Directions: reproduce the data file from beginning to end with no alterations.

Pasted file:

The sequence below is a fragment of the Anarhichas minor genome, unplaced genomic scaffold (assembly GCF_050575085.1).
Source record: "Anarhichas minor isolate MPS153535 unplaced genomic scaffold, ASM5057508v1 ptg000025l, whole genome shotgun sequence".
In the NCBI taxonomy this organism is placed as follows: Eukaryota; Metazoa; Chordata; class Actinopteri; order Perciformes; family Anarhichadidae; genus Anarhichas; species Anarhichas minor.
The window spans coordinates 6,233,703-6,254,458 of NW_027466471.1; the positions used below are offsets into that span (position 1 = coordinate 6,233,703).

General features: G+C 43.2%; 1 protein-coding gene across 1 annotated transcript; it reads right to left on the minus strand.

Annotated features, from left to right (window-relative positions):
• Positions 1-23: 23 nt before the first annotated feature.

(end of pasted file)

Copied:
The sequence below is a fragment of the Anarhichas minor genome, unplaced genomic scaffold (assembly GCF_050575085.1).
Source record: "Anarhichas minor isolate MPS153535 unplaced genomic scaffold, ASM5057508v1 ptg000025l, whole genome shotgun sequence".
In the NCBI taxonomy this organism is placed as follows: Eukaryota; Metazoa; Chordata; class Actinopteri; order Perciformes; family Anarhichadidae; genus Anarhichas; species Anarhichas minor.
The window spans coordinates 6,233,703-6,254,458 of NW_027466471.1; the positions used below are offsets into that span (position 1 = coordinate 6,233,703).

General features: G+C 43.2%; 1 protein-coding gene across 1 annotated transcript; it reads right to left on the minus strand.

Annotated features, from left to right (window-relative positions):
• Positions 1-23: 23 nt before the first annotated feature.